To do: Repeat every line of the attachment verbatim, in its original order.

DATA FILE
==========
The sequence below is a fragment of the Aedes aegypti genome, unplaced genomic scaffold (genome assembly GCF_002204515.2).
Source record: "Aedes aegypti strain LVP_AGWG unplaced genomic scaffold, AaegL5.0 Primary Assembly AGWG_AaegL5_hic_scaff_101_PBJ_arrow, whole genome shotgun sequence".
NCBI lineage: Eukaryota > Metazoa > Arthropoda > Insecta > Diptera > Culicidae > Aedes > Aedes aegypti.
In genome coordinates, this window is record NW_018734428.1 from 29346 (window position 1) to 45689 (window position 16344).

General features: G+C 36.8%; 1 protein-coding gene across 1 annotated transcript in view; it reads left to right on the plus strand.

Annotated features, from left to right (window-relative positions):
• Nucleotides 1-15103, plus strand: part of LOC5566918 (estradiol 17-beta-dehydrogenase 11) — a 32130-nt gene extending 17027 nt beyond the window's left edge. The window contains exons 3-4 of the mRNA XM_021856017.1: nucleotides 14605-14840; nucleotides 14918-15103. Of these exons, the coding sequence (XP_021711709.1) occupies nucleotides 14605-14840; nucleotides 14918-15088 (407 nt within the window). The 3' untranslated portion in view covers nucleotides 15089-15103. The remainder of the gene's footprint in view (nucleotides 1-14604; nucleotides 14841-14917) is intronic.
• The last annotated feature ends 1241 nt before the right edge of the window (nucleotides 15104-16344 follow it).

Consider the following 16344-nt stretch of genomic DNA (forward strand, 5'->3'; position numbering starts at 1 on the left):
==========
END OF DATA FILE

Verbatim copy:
The sequence below is a fragment of the Aedes aegypti genome, unplaced genomic scaffold (genome assembly GCF_002204515.2).
Source record: "Aedes aegypti strain LVP_AGWG unplaced genomic scaffold, AaegL5.0 Primary Assembly AGWG_AaegL5_hic_scaff_101_PBJ_arrow, whole genome shotgun sequence".
NCBI lineage: Eukaryota > Metazoa > Arthropoda > Insecta > Diptera > Culicidae > Aedes > Aedes aegypti.
In genome coordinates, this window is record NW_018734428.1 from 29346 (window position 1) to 45689 (window position 16344).

General features: G+C 36.8%; 1 protein-coding gene across 1 annotated transcript in view; it reads left to right on the plus strand.

Annotated features, from left to right (window-relative positions):
• Nucleotides 1-15103, plus strand: part of LOC5566918 (estradiol 17-beta-dehydrogenase 11) — a 32130-nt gene extending 17027 nt beyond the window's left edge. The window contains exons 3-4 of the mRNA XM_021856017.1: nucleotides 14605-14840; nucleotides 14918-15103. Of these exons, the coding sequence (XP_021711709.1) occupies nucleotides 14605-14840; nucleotides 14918-15088 (407 nt within the window). The 3' untranslated portion in view covers nucleotides 15089-15103. The remainder of the gene's footprint in view (nucleotides 1-14604; nucleotides 14841-14917) is intronic.
• The last annotated feature ends 1241 nt before the right edge of the window (nucleotides 15104-16344 follow it).

Consider the following 16344-nt stretch of genomic DNA (forward strand, 5'->3'; position numbering starts at 1 on the left):